In this case, JSP will print a string of numbers from 1 to 10 – however, when it hits 7, the “continue” statement will cause it to skip that particular iteration and go back to the top of the loop. So your string of numbers will not include 7 – try it and see for yourself.{mospagebreak title=Paying The Piper} You’ve already seen a few of the String object’s capabilities in the first part of this tutorial. But as we progress further, you’re going to need to know a little bit more to make full use of its power.

First, there’s the indexOf() method, which is used to locate the first occurrence of a character or substring in a larger string. If you ran the following code snippet,



<% // define variable String storyName = “The Pied Piper Of Hamlin”;

// find index int i = storyName.indexOf(“i”);

// print index out.println(“The letter i first occurs at ” + i + ” in the string ” + storyName); %>


this is what you would see:


The letter i first occurs at 5 in the string The Pied Piper Of Hamlin


Yes, the first character is treated as index 0, the second as index 1, and so on. These programmers…

The opposite of this is the lastIndexOf() function, used to identify the last occurrence of a character or substring in a larger string. Take a look:


<% // define variable String storyName = “The Pied Piper Of Hamlin”;

// find index int i = storyName.lastIndexOf(“Pi”);

// print index out.println(“The string Pi last occurs at ” + i + ” in the string ” + storyName); %>


And the output is


The string Pi last occurs at 9 in the string The Pied Piper Of Hamlin


In case the character or substring is not located, the function will return an error code of -1.{mospagebreak title=Screaming Out Loud} Next, the trim() function comes in handy when you need to remove white space from the ends of a string.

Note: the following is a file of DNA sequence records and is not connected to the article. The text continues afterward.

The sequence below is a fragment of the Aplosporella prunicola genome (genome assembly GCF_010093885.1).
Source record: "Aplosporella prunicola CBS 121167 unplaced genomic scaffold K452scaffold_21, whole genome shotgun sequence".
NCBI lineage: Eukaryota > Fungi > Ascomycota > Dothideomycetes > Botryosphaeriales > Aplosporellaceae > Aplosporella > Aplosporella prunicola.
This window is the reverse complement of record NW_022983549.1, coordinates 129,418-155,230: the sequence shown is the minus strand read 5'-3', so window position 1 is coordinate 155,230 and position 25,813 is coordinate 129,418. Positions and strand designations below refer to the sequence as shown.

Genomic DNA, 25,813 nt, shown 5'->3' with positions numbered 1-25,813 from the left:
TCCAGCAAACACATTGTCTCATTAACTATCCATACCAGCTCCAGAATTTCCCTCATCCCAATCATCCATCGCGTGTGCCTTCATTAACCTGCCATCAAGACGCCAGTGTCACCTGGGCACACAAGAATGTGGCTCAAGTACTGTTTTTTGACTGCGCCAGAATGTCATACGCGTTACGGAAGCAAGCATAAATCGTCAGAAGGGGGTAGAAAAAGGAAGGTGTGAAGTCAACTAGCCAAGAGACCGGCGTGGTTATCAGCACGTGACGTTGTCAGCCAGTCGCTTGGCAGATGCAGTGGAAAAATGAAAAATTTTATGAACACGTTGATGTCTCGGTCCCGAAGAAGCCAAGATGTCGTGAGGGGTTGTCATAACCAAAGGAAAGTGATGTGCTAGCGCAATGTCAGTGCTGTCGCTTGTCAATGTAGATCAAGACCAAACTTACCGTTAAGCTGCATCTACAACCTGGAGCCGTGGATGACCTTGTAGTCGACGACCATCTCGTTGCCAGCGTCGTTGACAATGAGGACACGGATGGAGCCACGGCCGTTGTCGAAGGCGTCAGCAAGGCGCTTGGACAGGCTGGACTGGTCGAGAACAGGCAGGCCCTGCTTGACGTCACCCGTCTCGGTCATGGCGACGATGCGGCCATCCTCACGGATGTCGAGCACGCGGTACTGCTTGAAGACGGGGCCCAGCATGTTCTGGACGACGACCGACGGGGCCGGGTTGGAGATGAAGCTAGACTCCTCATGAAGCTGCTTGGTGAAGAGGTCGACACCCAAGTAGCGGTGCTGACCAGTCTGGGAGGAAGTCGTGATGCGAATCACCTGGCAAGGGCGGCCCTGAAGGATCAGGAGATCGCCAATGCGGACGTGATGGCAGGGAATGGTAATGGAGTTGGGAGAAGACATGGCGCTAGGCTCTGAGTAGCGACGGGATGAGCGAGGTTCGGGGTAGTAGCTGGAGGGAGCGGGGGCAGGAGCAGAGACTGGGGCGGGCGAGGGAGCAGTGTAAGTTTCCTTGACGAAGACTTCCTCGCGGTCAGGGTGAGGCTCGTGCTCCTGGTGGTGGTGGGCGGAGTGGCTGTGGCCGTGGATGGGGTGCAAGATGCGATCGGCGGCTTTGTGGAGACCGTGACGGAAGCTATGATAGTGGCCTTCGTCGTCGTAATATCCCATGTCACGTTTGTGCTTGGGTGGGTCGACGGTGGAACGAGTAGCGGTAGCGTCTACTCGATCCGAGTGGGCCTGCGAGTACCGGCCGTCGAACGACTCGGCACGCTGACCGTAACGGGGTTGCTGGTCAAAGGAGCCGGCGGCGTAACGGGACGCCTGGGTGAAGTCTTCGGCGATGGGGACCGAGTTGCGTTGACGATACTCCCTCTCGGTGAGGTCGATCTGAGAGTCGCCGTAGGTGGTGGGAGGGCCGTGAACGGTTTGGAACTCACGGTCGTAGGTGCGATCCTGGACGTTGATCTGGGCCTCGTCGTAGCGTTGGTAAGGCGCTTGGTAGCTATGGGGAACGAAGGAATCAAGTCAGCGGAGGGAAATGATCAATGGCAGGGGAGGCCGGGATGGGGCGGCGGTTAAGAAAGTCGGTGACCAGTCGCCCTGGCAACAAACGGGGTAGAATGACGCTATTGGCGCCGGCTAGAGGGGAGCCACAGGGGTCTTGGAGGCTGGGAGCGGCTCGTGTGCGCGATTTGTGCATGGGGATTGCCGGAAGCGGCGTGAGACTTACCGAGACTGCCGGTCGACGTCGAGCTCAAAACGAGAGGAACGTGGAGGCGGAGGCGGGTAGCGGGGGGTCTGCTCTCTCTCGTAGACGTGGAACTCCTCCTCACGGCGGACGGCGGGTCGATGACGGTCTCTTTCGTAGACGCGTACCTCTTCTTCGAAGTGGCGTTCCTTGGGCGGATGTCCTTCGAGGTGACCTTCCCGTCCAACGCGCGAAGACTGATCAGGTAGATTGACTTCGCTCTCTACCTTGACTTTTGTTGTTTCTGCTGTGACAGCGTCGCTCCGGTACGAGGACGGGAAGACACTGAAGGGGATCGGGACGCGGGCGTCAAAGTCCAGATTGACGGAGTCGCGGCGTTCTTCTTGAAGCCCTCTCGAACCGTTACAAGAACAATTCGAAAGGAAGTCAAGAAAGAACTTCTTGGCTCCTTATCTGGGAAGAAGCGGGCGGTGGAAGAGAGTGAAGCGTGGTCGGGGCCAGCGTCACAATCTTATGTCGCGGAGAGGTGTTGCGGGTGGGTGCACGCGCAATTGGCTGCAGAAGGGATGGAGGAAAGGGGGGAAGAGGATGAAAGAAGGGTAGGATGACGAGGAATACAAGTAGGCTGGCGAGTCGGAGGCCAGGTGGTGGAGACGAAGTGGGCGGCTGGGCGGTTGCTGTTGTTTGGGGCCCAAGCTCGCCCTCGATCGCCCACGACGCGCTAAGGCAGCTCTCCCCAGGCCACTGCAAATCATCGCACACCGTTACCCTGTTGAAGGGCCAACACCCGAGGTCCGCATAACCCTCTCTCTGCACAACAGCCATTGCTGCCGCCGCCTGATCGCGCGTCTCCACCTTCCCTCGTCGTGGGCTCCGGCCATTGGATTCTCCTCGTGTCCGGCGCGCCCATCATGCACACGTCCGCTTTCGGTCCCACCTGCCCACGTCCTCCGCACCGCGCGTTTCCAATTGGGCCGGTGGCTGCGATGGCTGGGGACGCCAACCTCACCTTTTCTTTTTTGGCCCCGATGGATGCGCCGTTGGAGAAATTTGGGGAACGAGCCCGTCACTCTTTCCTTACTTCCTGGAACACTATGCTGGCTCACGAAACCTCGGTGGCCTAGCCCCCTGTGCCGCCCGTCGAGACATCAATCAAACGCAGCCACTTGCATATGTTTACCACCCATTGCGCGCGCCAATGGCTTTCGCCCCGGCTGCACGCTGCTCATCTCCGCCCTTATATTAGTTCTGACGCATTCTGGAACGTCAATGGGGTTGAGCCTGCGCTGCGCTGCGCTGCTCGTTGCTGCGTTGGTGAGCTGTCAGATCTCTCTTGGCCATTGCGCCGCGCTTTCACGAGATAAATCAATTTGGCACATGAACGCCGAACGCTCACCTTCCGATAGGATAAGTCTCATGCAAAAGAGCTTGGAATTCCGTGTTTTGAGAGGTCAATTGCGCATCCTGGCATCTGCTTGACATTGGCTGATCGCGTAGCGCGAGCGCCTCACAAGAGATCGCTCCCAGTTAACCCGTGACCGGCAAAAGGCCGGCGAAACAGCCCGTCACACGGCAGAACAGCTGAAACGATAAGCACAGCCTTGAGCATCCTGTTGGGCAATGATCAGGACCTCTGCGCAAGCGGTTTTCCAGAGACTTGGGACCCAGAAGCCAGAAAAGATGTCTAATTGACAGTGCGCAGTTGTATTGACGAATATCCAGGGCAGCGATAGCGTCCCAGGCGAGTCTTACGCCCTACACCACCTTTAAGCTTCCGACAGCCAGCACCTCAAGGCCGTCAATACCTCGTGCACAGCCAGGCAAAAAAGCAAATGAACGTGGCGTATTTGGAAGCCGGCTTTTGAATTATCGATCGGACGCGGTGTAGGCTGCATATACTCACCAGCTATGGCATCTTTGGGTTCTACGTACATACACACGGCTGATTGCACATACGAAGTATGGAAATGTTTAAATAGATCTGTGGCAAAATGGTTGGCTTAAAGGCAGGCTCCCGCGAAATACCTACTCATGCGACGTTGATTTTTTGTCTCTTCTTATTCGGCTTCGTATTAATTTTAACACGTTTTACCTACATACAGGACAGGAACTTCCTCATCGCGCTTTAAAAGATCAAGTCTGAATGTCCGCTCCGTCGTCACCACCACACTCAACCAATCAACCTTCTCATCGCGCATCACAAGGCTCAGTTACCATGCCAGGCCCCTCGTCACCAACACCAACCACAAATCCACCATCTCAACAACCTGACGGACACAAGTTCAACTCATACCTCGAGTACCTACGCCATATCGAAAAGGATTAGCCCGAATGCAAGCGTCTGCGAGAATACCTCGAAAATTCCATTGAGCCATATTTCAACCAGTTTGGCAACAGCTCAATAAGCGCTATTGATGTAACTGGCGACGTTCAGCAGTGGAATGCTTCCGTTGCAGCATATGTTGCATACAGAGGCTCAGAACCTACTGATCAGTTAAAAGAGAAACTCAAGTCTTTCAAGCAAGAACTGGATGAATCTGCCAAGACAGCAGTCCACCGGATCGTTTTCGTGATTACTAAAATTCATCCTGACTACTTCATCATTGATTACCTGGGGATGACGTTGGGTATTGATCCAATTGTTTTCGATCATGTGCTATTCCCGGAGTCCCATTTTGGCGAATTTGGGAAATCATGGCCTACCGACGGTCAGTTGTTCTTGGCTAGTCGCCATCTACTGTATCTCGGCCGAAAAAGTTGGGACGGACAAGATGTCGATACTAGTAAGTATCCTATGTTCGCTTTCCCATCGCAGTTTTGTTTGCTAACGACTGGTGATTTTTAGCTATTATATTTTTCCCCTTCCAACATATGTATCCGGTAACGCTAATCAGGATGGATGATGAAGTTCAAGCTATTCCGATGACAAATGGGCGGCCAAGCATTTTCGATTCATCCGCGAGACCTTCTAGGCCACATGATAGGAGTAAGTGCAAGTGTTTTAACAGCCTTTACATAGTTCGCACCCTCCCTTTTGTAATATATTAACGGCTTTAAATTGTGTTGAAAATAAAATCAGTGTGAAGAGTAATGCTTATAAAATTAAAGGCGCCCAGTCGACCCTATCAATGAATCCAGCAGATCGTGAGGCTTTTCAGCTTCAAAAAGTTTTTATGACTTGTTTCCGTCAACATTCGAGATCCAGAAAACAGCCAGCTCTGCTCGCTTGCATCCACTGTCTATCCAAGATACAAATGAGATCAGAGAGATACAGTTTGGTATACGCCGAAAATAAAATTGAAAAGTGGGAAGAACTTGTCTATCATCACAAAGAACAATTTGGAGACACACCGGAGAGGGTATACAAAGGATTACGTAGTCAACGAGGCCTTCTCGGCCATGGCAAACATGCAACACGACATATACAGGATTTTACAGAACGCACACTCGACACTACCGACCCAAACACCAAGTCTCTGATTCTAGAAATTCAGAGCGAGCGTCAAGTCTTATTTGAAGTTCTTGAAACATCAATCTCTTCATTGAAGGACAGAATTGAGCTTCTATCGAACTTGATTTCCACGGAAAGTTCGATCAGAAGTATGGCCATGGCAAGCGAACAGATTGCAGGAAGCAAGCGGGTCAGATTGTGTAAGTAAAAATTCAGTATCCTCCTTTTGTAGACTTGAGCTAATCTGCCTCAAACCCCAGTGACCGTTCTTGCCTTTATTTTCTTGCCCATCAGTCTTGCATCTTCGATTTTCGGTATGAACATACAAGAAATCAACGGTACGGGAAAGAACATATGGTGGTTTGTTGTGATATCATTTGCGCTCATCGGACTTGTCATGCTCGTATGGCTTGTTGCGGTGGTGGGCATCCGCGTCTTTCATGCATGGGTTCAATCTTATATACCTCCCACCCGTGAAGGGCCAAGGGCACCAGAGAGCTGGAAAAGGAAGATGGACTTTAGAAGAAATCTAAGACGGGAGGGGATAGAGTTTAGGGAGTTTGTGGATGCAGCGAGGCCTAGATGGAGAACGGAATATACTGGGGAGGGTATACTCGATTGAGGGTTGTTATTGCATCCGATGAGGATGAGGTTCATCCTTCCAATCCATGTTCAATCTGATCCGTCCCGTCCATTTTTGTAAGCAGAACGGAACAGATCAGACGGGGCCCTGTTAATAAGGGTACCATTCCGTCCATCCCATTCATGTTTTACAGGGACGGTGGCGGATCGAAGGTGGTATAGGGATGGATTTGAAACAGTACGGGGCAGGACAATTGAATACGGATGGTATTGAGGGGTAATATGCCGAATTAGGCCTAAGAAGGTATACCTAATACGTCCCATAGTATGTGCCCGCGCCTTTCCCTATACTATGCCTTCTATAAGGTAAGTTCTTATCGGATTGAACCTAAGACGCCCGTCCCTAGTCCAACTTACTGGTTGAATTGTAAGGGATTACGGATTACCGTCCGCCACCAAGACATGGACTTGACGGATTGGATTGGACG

<% // define variable String whatIWant = ” gimme my space “;

// trim! // returns “gimme my space” whatIWant.trim(); %>


The toUpperCase() and toLowerCase() methods come in handy to alter the case of a string.


<% // define variable String someString = “don’t SCREam, help is oN the WAy!”;

// uppercase – returns “DON’T SCREAM, HELP IS ON THE WAY!” someString.toUpperCase();

// lowercase – returns “don’t scream, help is on the way!” someString.toLowerCase(); %>


The startsWith() and endsWith() functions are used to verify whether a string starts or ends with a specified character or sequence of characters. The following example should illustrate this clearly.


<% // define variables String alpha = “black light”; String beta = “white rabbit”; String prefix = “bl”; String suffix = “it”;

// check each string for prefixes and suffixes

if (alpha.startsWith(prefix)) { out.println(“The string ” + alpha + ” starts with ” + prefix + “<br>”); }

if (beta.startsWith(prefix)) { out.println(“The string ” + beta + ” starts with ” + prefix + “<br>”); }

if (alpha.endsWith(suffix)) { out.println(“The string ” + alpha + ” ends with ” + suffix + “<br>”); }

if (beta.endsWith(suffix)) { out.println(“The string ” + beta + ” ends with ” + suffix + “<br>”); }

%>


And the output is: